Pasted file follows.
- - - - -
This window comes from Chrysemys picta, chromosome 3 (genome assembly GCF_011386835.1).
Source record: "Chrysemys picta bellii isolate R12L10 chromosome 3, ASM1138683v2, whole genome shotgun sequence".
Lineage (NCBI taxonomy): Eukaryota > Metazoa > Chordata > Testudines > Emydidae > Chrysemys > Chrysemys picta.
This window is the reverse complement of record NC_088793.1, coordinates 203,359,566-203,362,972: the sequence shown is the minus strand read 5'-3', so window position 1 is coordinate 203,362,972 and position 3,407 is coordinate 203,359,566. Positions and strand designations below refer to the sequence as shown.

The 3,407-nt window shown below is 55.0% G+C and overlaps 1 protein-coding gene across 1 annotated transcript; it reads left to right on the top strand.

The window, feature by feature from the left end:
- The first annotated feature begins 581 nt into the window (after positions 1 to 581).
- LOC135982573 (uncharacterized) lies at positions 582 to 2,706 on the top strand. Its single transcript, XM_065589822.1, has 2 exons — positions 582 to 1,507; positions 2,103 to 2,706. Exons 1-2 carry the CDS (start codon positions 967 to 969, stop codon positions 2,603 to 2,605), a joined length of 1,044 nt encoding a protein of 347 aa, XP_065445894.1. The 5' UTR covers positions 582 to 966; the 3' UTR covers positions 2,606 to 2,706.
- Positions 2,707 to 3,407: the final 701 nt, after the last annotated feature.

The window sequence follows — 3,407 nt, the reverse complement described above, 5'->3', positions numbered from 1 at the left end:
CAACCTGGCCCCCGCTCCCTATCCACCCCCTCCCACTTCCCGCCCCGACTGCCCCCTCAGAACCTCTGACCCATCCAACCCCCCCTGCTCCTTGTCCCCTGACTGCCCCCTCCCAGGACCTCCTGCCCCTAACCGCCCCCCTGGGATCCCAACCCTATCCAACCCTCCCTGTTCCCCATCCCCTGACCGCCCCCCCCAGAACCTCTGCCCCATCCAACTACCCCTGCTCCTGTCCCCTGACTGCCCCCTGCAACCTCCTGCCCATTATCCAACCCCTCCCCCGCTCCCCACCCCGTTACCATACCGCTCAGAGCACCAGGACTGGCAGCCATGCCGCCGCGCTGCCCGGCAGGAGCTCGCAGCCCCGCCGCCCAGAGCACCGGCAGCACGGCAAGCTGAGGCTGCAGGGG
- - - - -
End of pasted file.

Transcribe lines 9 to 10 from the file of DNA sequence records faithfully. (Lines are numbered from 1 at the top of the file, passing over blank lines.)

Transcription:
- Positions 2,707 to 3,407: the final 701 nt, after the last annotated feature.

The window sequence follows — 3,407 nt, the reverse complement described above, 5'->3', positions numbered from 1 at the left end: